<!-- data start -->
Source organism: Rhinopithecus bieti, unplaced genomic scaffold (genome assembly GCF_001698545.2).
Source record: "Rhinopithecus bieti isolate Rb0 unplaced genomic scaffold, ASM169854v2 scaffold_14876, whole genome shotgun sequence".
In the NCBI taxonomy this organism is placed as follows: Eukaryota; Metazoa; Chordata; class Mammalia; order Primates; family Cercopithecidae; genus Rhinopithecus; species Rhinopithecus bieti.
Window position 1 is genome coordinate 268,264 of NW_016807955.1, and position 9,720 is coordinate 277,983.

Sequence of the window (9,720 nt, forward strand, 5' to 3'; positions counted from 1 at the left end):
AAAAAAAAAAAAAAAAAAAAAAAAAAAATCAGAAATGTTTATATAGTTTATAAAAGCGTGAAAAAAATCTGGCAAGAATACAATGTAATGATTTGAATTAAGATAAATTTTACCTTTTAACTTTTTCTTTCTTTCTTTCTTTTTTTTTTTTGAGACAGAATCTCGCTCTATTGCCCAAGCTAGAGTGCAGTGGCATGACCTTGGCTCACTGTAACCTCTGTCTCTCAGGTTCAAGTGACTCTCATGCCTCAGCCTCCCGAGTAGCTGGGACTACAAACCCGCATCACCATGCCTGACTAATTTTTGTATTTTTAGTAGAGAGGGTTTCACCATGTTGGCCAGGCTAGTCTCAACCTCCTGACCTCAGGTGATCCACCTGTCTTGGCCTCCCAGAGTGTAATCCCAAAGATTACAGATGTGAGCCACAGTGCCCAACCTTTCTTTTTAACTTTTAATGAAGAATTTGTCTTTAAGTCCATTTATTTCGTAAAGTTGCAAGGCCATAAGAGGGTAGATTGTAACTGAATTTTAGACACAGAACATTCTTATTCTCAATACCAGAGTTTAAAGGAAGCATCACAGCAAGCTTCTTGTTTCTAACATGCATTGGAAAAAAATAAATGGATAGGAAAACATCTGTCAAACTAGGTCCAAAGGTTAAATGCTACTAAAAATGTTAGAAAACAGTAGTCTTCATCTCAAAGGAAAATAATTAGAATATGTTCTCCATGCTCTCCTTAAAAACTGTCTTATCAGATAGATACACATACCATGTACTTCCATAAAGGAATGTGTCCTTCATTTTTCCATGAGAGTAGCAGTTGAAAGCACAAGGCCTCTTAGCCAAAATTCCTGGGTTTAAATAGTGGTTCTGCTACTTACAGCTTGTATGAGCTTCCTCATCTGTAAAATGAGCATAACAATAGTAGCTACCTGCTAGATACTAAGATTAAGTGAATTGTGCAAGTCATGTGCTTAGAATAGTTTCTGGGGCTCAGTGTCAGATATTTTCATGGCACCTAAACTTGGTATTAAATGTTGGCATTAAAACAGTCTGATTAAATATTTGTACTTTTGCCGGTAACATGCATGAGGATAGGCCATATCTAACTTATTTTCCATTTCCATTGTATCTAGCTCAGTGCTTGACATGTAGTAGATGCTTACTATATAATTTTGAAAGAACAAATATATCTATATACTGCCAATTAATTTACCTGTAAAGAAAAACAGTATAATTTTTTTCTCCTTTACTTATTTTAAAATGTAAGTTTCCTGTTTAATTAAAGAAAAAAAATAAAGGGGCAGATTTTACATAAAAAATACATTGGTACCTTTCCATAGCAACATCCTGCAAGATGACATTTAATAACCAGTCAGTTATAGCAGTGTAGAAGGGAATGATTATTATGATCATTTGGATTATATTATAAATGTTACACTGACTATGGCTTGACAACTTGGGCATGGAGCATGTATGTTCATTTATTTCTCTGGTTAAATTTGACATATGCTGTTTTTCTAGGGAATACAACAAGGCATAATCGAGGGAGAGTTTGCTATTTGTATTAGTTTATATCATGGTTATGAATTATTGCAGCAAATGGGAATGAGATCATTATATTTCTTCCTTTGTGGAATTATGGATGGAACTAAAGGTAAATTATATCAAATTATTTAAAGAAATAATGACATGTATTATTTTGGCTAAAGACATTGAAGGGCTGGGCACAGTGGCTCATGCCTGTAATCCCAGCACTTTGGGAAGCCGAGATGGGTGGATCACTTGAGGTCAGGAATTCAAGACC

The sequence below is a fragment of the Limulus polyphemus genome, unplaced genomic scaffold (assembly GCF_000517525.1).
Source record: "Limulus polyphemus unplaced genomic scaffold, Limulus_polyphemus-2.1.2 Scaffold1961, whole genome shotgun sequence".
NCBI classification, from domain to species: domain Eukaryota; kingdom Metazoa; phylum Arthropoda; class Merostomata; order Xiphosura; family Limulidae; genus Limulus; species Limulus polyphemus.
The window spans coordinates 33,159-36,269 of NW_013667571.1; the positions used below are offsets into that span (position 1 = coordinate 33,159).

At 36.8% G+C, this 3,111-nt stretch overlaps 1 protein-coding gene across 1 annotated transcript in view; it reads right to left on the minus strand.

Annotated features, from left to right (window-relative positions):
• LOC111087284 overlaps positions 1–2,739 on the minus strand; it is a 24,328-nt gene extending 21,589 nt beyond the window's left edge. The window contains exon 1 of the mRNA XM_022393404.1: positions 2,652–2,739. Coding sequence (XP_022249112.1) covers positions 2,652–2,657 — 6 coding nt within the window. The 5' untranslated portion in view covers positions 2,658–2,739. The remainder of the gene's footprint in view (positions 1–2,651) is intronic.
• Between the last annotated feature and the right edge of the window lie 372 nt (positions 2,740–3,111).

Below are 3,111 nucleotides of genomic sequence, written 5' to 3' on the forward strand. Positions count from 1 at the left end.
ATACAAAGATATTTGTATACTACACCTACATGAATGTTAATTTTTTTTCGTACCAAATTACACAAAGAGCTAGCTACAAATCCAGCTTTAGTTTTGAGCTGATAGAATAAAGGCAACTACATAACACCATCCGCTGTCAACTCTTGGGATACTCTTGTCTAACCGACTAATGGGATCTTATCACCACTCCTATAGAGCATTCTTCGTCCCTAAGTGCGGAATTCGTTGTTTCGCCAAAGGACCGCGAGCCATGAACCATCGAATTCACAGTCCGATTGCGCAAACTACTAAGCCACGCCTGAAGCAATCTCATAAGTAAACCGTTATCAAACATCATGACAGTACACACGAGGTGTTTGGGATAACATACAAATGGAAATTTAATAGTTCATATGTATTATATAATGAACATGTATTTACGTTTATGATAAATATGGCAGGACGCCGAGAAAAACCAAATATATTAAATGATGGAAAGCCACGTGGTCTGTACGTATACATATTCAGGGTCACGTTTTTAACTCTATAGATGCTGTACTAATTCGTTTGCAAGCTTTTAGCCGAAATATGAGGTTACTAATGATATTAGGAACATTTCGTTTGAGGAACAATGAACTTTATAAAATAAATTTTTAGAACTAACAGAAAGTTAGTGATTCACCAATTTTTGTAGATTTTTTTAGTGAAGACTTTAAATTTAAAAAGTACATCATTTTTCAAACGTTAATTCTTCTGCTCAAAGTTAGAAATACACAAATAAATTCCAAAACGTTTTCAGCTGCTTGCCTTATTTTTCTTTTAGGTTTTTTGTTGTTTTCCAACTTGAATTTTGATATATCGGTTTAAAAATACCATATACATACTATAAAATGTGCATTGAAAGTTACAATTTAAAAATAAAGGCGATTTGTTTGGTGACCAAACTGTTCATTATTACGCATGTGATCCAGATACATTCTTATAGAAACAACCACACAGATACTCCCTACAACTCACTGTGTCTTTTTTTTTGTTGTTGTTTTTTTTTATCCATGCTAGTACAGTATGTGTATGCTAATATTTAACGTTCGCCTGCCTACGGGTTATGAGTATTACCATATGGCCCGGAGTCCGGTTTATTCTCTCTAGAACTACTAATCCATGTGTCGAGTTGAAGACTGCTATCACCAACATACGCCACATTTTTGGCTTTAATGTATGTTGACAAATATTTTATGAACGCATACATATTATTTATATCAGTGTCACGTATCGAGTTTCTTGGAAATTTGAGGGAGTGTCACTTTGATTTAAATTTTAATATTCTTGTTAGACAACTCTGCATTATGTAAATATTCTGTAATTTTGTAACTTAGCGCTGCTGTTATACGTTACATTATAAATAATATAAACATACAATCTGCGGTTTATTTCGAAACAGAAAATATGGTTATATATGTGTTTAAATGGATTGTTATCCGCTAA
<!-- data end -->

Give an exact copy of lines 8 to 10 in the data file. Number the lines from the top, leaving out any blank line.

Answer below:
Source record: "Limulus polyphemus unplaced genomic scaffold, Limulus_polyphemus-2.1.2 Scaffold1961, whole genome shotgun sequence".
NCBI classification, from domain to species: domain Eukaryota; kingdom Metazoa; phylum Arthropoda; class Merostomata; order Xiphosura; family Limulidae; genus Limulus; species Limulus polyphemus.
The window spans coordinates 33,159-36,269 of NW_013667571.1; the positions used below are offsets into that span (position 1 = coordinate 33,159).